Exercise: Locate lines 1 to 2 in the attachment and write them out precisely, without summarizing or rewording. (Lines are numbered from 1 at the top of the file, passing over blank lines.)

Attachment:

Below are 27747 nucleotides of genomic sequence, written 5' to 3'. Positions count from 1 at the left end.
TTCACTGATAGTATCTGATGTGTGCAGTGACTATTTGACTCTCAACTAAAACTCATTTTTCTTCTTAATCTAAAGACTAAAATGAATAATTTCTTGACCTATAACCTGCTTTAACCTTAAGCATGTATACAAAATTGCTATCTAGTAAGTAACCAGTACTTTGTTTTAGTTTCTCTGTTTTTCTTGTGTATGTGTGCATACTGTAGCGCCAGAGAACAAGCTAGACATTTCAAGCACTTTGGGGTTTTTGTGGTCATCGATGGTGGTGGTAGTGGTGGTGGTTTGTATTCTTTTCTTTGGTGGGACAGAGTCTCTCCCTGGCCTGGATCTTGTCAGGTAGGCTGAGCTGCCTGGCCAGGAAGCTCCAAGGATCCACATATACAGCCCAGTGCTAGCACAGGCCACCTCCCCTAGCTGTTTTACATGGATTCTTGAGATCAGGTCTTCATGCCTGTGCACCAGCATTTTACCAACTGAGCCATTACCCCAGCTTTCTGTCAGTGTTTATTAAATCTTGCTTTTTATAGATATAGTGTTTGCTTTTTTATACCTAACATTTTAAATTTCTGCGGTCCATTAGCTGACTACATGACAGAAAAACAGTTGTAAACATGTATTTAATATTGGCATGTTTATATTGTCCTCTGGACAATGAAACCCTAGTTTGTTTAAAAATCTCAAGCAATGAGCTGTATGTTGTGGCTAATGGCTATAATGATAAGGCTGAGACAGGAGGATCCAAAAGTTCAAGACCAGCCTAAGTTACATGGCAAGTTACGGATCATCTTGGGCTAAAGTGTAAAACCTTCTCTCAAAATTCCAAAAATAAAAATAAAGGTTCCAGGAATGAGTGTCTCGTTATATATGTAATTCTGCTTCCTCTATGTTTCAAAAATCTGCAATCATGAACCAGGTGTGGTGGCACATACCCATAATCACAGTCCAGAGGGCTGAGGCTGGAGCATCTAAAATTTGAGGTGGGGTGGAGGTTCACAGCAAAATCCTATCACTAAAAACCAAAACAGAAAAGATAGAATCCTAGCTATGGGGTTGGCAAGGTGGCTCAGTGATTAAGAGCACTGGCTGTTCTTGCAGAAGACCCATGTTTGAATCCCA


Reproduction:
Below are 27747 nucleotides of genomic sequence, written 5' to 3'. Positions count from 1 at the left end.
TTCACTGATAGTATCTGATGTGTGCAGTGACTATTTGACTCTCAACTAAAACTCATTTTTCTTCTTAATCTAAAGACTAAAATGAATAATTTCTTGACCTATAACCTGCTTTAACCTTAAGCATGTATACAAAATTGCTATCTAGTAAGTAACCAGTACTTTGTTTTAGTTTCTCTGTTTTTCTTGTGTATGTGTGCATACTGTAGCGCCAGAGAACAAGCTAGACATTTCAAGCACTTTGGGGTTTTTGTGGTCATCGATGGTGGTGGTAGTGGTGGTGGTTTGTATTCTTTTCTTTGGTGGGACAGAGTCTCTCCCTGGCCTGGATCTTGTCAGGTAGGCTGAGCTGCCTGGCCAGGAAGCTCCAAGGATCCACATATACAGCCCAGTGCTAGCACAGGCCACCTCCCCTAGCTGTTTTACATGGATTCTTGAGATCAGGTCTTCATGCCTGTGCACCAGCATTTTACCAACTGAGCCATTACCCCAGCTTTCTGTCAGTGTTTATTAAATCTTGCTTTTTATAGATATAGTGTTTGCTTTTTTATACCTAACATTTTAAATTTCTGCGGTCCATTAGCTGACTACATGACAGAAAAACAGTTGTAAACATGTATTTAATATTGGCATGTTTATATTGTCCTCTGGACAATGAAACCCTAGTTTGTTTAAAAATCTCAAGCAATGAGCTGTATGTTGTGGCTAATGGCTATAATGATAAGGCTGAGACAGGAGGATCCAAAAGTTCAAGACCAGCCTAAGTTACATGGCAAGTTACGGATCATCTTGGGCTAAAGTGTAAAACCTTCTCTCAAAATTCCAAAAATAAAAATAAAGGTTCCAGGAATGAGTGTCTCGTTATATATGTAATTCTGCTTCCTCTATGTTTCAAAAATCTGCAATCATGAACCAGGTGTGGTGGCACATACCCATAATCACAGTCCAGAGGGCTGAGGCTGGAGCATCTAAAATTTGAGGTGGGGTGGAGGTTCACAGCAAAATCCTATCACTAAAAACCAAAACAGAAAAGATAGAATCCTAGCTATGGGGTTGGCAAGGTGGCTCAGTGATTAAGAGCACTGGCTGTTCTTGCAGAAGACCCATGTTTGAATCCCA